"I think it's going to be tight," said J.T. Edwards, a member of the State Republican Executive Committee who endorsed Woodfill on Tuesday. "I see a potential for a floor fight. I see a roll call vote coming to confirm the number if it's too close to call."
The convention will serve as a launch of sorts for "Broken but Unbowed," the book Abbott has written about his life and his push for a convention of states to amend the U.S. Constitution. Early copies of the tome will be available at his booth Thursday morning, and convention attendees are already being reminded of the coming release: Their hotel room keys are branded with an advertisement for the book.
Abbott will help open the convention Thursday morning with a 10:45 a.m. speech that is expected to touch on his Texas Plan to take back states' rights. As soon as the convention is over, Abbott is expected to hit the road to promote the book, which officially hits bookshelves Tuesday. On Wednesday, he will embark on a bus tour of the state during which he will hold book signings in 19 cities over the course of 10 days.
The flurry of activity will no doubt fuel speculation about Abbott's political ambitions, but he has already insisted the book is not a prologue to a run for higher office, even brushing off questions about whether he plans to seek re-election. "I'm not even considering the end of my term," the governor said last week on a Houston TV show.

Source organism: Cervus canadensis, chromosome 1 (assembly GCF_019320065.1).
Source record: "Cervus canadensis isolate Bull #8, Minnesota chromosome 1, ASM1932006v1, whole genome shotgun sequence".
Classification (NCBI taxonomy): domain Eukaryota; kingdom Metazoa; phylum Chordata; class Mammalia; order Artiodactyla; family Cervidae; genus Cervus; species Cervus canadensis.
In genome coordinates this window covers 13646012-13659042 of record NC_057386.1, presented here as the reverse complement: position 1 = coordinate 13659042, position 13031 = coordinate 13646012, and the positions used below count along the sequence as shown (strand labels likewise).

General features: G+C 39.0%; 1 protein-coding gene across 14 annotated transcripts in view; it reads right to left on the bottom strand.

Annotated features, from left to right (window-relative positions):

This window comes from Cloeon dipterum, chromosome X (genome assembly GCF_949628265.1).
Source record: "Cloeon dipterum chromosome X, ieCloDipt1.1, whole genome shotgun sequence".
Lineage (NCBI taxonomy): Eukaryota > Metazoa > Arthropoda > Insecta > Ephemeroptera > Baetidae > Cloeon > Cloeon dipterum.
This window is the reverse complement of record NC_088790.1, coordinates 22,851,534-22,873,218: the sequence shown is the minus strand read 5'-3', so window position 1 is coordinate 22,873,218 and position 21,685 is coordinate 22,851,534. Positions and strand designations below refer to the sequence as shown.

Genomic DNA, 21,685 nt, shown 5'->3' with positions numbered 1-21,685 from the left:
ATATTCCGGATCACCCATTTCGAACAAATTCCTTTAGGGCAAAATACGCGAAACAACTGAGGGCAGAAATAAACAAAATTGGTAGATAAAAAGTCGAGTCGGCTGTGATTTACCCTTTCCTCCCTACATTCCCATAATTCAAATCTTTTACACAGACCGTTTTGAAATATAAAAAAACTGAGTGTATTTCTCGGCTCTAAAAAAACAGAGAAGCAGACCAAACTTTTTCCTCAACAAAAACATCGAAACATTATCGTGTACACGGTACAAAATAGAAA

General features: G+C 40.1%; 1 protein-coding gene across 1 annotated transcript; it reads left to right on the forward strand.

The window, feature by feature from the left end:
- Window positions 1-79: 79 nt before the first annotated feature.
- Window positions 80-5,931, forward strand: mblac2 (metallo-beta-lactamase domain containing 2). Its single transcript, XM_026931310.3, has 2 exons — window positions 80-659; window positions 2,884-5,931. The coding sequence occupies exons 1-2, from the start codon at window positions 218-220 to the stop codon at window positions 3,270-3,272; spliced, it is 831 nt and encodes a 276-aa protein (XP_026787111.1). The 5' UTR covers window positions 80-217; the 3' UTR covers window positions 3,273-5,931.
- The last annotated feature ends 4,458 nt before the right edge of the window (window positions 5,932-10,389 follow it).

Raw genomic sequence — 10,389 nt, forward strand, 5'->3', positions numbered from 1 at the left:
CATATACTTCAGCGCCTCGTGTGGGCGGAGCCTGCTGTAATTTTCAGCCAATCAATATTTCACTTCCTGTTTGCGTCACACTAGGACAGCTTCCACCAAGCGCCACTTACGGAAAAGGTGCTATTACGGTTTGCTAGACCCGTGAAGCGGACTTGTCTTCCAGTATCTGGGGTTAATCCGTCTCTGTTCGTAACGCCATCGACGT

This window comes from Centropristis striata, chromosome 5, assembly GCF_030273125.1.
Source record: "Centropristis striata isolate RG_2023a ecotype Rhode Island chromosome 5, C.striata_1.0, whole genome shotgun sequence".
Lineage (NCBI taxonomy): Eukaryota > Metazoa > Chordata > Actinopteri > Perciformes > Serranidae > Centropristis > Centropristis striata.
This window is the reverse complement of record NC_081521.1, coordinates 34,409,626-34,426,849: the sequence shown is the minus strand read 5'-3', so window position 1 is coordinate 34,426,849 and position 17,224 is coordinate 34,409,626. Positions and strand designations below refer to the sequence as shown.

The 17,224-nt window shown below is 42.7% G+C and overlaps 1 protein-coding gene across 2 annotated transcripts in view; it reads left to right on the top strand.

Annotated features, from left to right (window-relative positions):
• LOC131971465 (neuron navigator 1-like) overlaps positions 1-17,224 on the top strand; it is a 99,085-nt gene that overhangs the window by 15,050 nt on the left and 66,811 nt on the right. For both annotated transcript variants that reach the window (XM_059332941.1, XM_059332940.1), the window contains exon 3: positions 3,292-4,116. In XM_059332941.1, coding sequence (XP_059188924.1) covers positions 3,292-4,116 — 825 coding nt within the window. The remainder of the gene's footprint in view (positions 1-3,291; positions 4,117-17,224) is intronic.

The convention is unfolding against the backdrop of an increasingly pitched battle over transgender rights in Texas and across the country. Patrick is leading the charge in the Lone Star State, most recently calling for the resignation of Fort Worth ISD Superintendent Kent Scribner over his approval of transgender student guidelines.
Heading into the convention, it remains to be seen how deep support for Patrick's crusade is within the ranks of the Texas GOP. While some state lawmakers and activists have lined up behind the lieutenant governor to press the issue, Abbott and Straus have been much less vocal — if not silent.
Mechler, who supports Patrick's call to action, said he anticipates discussions in Dallas about whether to add a plank to the party platform on the issue. Asked about that possibility Tuesday, Patrick told reporters in Fort Worth he is "happy to look" into it.
"It's pretty absurd, but 0.2 percent of the population is confused about their gender identity and we're going to completely realign the way bathrooms are being handled in public?" Mechler said. "I think the LGBT has gone way too far this time."